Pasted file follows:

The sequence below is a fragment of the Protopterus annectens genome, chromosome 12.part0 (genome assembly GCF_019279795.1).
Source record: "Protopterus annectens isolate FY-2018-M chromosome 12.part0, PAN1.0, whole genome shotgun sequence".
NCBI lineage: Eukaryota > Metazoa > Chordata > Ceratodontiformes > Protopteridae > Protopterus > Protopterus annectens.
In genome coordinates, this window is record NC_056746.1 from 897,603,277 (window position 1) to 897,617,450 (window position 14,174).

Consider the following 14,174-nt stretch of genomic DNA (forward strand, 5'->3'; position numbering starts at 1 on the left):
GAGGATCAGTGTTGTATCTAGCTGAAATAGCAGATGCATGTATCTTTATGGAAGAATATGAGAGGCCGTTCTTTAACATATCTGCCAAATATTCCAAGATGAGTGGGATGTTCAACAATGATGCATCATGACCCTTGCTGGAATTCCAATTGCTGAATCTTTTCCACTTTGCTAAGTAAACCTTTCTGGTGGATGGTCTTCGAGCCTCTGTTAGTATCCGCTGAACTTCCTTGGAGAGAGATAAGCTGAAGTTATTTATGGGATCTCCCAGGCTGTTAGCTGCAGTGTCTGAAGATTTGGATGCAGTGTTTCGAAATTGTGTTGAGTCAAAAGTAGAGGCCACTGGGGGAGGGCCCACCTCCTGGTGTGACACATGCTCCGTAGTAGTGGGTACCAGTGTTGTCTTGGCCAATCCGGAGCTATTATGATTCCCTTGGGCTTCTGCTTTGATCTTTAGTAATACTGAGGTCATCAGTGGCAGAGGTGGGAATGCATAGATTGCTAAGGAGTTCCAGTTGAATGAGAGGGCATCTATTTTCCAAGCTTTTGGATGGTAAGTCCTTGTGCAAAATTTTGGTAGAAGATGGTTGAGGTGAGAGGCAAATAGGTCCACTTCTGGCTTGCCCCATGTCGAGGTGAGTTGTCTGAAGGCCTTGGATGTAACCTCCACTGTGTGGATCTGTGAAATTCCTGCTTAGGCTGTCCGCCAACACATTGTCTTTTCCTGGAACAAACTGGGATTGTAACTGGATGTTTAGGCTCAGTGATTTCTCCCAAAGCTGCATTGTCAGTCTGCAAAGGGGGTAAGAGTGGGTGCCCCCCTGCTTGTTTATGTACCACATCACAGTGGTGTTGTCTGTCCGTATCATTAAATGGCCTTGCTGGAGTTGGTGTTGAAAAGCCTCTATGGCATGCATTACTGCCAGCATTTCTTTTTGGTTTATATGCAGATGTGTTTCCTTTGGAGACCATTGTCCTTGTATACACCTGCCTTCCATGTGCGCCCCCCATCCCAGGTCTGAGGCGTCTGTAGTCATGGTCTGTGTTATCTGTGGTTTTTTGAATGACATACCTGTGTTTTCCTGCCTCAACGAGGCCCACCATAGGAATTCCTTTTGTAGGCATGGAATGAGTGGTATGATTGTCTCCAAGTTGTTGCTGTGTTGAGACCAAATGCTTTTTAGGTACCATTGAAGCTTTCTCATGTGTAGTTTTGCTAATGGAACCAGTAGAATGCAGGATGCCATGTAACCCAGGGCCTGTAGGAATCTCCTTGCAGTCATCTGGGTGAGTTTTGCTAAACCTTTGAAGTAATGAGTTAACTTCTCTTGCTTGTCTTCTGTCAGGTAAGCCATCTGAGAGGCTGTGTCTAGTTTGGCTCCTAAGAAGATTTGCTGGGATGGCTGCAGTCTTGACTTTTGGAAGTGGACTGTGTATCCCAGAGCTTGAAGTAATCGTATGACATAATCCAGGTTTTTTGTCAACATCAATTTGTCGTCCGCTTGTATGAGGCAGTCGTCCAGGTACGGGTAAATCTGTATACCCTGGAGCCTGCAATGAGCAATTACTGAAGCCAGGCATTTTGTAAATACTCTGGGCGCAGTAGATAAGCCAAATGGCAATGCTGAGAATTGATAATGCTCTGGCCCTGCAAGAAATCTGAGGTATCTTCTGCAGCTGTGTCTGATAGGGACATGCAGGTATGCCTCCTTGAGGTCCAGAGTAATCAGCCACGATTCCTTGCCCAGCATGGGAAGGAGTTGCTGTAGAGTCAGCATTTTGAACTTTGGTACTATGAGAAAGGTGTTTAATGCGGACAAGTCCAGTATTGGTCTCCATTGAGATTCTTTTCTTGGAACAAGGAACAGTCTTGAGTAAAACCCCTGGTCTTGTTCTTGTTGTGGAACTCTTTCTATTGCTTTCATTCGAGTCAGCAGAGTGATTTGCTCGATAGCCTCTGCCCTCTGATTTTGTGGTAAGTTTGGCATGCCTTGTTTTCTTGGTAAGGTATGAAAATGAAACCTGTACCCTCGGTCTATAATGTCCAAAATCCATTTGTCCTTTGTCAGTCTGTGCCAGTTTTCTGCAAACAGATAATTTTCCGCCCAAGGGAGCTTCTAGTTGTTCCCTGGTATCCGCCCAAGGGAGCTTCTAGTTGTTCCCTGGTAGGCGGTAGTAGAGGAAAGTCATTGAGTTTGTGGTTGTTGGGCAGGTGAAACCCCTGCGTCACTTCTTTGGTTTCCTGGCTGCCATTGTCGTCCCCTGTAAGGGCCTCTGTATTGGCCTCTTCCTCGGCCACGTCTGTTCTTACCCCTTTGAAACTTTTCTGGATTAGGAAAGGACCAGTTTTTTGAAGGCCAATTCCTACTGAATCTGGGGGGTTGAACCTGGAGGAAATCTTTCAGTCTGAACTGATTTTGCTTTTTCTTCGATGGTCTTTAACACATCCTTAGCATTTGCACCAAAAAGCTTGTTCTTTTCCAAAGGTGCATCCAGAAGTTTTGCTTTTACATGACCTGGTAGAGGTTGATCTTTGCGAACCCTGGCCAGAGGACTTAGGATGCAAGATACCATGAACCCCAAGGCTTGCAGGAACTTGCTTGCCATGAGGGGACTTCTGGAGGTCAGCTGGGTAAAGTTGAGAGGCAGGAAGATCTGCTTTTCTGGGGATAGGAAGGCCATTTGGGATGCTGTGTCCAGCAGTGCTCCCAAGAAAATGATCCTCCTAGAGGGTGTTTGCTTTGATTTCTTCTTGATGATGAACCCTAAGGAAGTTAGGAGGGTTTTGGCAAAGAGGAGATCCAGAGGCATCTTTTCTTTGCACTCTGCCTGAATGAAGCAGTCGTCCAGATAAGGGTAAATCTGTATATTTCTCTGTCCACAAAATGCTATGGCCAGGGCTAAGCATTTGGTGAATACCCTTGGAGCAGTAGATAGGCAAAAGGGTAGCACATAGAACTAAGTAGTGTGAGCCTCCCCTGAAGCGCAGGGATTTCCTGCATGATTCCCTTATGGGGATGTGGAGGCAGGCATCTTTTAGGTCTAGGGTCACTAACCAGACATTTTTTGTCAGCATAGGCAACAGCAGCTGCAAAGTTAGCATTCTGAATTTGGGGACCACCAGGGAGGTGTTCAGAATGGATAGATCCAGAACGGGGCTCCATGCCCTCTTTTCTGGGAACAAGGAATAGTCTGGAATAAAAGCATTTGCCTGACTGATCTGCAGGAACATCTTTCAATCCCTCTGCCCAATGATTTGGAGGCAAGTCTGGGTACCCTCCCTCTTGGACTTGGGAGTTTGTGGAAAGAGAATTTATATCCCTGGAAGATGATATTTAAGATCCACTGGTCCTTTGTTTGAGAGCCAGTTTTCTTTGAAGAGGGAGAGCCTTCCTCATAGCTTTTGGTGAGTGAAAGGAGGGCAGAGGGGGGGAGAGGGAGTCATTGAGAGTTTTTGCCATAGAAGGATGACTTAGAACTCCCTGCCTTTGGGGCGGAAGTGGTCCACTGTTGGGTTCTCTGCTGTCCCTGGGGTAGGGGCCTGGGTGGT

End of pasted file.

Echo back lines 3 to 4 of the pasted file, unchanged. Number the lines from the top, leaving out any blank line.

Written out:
NCBI lineage: Eukaryota > Metazoa > Chordata > Ceratodontiformes > Protopteridae > Protopterus > Protopterus annectens.
In genome coordinates, this window is record NC_056746.1 from 897,603,277 (window position 1) to 897,617,450 (window position 14,174).